- Migrating to IPv6, Blanchet
- The 8-Week Cholesterol Cure, Kowalski
 
 
Chris Branch
12 June 2006 @ 10:23 pm
More cat stuff. Since teddystutz has presented the pic of their new one, here is ours. Muffin (left) joins Peppermint so we are back to being a two cat household. As you can see, they are getting along just fine. As far as the cutesy food names, blame my eight-year-old. The last one I got to name was Juliet.

 
 
Current Mood: contentcontent
 
 
 
Chris Branch
22 May 2006 @ 10:33 pm
I mentioned on the Powers list a while back the passing of Juliet, our 13-year-old Maine Coon. I thought I'd just post one of the last pictures of her. As you can see, she was already contemplating a voyage. She will be missed!

 
 
Current Mood: melancholymelancholy
 
 
Chris Branch
04 March 2004 @ 09:23 pm
I was wondering... seems like this is something I should have wondered about before now - I guess I'm slow, but anyway, I was wondering:

Why are states given the freedom to choose a primary date when the primary leads up to a federal election? Isn't it obvious that this gives more influence to the primaries held earlier and makes all but irrelevant the later primaries?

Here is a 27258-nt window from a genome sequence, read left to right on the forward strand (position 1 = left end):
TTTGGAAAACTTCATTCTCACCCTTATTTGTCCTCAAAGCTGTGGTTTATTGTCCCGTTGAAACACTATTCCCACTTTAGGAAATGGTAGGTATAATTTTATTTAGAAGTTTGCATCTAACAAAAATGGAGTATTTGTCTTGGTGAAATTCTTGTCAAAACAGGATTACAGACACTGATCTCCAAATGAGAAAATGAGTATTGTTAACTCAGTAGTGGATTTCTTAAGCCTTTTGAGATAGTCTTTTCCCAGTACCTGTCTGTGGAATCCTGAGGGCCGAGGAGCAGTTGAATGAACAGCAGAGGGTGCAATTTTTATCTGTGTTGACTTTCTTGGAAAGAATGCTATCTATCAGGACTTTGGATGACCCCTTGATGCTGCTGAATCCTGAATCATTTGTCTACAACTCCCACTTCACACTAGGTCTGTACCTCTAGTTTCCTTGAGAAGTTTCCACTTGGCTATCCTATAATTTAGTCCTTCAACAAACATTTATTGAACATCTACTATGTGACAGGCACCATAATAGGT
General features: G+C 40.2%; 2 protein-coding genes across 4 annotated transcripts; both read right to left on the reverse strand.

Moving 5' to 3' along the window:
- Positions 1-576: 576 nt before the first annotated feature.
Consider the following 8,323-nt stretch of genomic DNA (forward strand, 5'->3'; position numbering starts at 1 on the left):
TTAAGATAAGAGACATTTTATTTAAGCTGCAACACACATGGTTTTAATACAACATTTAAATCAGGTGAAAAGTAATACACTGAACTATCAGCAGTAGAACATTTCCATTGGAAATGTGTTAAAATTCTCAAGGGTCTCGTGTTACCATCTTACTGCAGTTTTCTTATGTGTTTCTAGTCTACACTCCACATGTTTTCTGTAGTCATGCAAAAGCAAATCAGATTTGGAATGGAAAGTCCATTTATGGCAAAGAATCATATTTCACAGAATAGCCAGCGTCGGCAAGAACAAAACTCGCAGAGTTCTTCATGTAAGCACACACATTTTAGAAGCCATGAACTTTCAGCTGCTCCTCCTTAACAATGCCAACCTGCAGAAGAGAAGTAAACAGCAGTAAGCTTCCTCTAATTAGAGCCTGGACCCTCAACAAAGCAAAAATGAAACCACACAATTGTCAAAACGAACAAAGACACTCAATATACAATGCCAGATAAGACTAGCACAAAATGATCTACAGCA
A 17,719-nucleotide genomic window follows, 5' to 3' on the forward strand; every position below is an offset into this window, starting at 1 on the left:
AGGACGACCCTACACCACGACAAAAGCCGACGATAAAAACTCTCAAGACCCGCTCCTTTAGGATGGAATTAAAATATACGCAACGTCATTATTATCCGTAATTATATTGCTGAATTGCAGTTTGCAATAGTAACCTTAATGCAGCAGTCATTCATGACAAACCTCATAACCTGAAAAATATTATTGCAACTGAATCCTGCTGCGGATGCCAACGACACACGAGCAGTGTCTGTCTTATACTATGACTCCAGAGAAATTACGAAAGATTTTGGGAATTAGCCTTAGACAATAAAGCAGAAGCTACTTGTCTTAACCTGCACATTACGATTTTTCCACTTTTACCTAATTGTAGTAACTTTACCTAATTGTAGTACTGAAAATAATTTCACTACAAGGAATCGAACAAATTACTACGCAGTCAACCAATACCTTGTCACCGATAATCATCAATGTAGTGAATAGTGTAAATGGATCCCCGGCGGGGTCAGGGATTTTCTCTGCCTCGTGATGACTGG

I realize that states have many reasons for choosing the dates they do; that's not my question, I'm asking why there isn't a federal law that sets the date so that states must rearrange their business to conform to it. The inconvenience to the state governments would seem to be a lesser concern than having a system in which voters in all states are treated equally.

I have a theory, but I don't like it, so I'm curious what others think.
 
 
Chris Branch
08 April 2003 @ 11:27 pm
Kind of silly to have a journal with no entries, I guess, so I offer this placeholder until I come up with something more significant to say.

Here's what I ought to believe, and sometimes even claim to:

"The bosses get talking so tough
And if that wasn't evil enough
We get the drunken and passionate pride
Of the citizens along for the ride

They shoot without shame
In the name of a piece of dirt
For a change of accent
Or the colour of your shirt

Better the pride that resides
In a citizen of the world
Than the pride that divides
When a colourful rag is unfurled"

- Rush, Territories (Power Windows, 1985)

But here's what I'm finding myself actually believing:

"If man does find the solution for world peace it will be the most revolutionary reversal of his record we have ever known."
- George C. Marshall (1880-1959)

It's not cynicism, though - I'm the most optimistic person I know! It's a kind of scientific realism I guess. Anyway, for what that's worth!